, and supporting the folds over the right ta. The hair parted from the forehead, and three or four huge te's m each side. Necklace of medallions in enamel, ured by triple chains of gold ear-rings to correspond. Lagash Thibet square shawl with embroidered corners S white kid gloves : white satin shoes.

Scientific Records. [Comprehending Notices of new Discoveries or Imp*

ments in Science or Art; including, occasionally, gular Medical Cases; Astronomical, Mechanical, he losophical, Botanical, Meteorological, and Mineralgia Phenomena, or singular Facts in Natural History; Vegetation, &c; Antiqnities, &c.; List of Patris; to be continued in a scries through the Volume.)

Ludimus effigiem belli”........... VIDA.

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Bow'd down with deepest misery,
Great God! I humbly come to thee;
And on my knees with trembling fear
Confess my faults, with grief sincere.
My inmost thoughts to thee are known,
Before in words, or actions shown;
To thee my follies open lie,
Though bid from every human eye.
With penitence I humbly own,
My errors now before thy throne;
No merit of my own I plead,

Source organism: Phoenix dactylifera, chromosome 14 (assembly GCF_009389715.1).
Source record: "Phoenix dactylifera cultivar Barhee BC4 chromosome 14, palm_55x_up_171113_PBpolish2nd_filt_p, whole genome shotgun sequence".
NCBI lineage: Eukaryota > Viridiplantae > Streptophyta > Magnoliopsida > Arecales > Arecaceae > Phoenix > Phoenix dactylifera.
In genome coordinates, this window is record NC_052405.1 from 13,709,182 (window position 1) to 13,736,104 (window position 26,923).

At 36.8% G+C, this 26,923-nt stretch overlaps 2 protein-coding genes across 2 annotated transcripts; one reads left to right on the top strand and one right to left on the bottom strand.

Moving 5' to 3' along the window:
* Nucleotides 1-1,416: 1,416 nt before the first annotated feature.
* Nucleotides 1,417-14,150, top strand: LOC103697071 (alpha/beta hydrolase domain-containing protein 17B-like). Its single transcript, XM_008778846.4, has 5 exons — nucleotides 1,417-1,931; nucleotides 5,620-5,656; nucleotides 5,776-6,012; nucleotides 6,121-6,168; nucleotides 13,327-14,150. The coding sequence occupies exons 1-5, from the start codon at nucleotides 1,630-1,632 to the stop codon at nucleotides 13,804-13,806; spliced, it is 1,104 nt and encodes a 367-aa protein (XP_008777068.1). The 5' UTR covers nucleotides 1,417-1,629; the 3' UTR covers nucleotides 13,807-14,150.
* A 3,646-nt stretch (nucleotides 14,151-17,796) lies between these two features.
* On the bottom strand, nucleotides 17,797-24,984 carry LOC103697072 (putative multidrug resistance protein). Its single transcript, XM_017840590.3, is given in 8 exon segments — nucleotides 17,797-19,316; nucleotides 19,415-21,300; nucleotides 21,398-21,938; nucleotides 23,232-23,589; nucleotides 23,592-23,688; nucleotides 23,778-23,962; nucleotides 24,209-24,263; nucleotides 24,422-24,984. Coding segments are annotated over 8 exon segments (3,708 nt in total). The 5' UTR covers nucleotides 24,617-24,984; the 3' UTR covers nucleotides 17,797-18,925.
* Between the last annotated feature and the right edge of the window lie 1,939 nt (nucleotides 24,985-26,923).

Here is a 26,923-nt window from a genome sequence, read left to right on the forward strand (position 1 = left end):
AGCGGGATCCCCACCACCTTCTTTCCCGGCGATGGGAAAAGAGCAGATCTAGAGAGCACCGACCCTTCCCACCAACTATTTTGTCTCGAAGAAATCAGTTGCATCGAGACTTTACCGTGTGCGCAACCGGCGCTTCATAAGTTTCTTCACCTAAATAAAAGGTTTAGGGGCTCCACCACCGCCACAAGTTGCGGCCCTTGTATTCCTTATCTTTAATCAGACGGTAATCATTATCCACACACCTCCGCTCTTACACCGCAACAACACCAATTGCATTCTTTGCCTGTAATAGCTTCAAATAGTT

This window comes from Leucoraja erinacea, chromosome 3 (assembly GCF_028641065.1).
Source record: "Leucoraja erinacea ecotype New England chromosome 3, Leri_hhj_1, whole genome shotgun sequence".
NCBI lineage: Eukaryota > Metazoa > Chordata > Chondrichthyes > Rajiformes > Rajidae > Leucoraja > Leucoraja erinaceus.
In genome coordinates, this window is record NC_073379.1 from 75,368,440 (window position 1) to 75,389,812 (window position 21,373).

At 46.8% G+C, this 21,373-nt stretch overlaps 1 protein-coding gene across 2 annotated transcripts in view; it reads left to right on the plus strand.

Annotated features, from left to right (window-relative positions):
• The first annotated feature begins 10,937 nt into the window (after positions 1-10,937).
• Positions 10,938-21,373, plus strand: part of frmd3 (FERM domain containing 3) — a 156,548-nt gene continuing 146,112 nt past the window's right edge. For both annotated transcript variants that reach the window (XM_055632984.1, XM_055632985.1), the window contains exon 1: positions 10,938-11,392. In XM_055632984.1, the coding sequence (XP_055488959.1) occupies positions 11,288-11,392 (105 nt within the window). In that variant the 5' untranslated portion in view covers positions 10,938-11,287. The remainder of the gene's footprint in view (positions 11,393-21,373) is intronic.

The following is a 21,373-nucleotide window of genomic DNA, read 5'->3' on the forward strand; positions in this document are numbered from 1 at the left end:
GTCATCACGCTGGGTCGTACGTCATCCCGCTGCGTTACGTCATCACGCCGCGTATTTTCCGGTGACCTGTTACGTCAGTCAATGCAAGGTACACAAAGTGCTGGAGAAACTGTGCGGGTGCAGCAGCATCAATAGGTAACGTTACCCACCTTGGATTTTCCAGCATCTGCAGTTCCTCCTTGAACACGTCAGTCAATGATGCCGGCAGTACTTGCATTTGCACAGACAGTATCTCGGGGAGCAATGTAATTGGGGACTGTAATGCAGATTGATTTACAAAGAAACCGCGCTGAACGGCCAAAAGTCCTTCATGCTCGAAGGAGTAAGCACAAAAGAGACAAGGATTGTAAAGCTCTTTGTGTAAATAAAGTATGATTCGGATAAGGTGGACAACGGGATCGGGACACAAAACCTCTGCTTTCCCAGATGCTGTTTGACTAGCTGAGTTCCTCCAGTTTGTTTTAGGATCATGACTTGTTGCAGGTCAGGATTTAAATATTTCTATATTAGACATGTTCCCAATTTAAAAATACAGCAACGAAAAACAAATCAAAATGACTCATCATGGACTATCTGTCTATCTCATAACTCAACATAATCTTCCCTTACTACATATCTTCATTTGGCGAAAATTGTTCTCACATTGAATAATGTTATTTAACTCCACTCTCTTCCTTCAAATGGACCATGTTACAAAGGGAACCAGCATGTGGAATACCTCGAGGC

Thy love is all my soul can need;
Mercy is all a sinner's plea,
And God, my Saviour, died for me.
Then kindly hear a suppliant's prayer,
And bless me with a father's care.
No longer may my soul repine
Because thy will opposes mine,
But may I leave my fate to thee,
Whose eye can search futurity;
My cares to thee securely trust,
For thou art merciful and just,
Convinced thy kind paternal eye
Will ev'ry proper want supply.
When stretched upon a bed of pain,
Thy mercy did my life sustain,
And still I feel thy fost'ring care
Protects me from each dangʻrous snare;
And yet with shame I now confess,
I could not well have loved thee less ;
My heart, my will, I now resign,
And own no other love but thine.

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Last week we laid before our readers an elaborat putere on the subject of the alleged phenomenon of acceleras motion in locomotive machines, together with or pl reasons for disputing the singular theory laid down in Scotsman. In a recent number of the Mercury an alle letter appeared, combatting also the reasoning of the Scotsman. The following letter is intended as an absid to the correspondent of the Mercury. All we have bes room to say, relative to this correspondence, is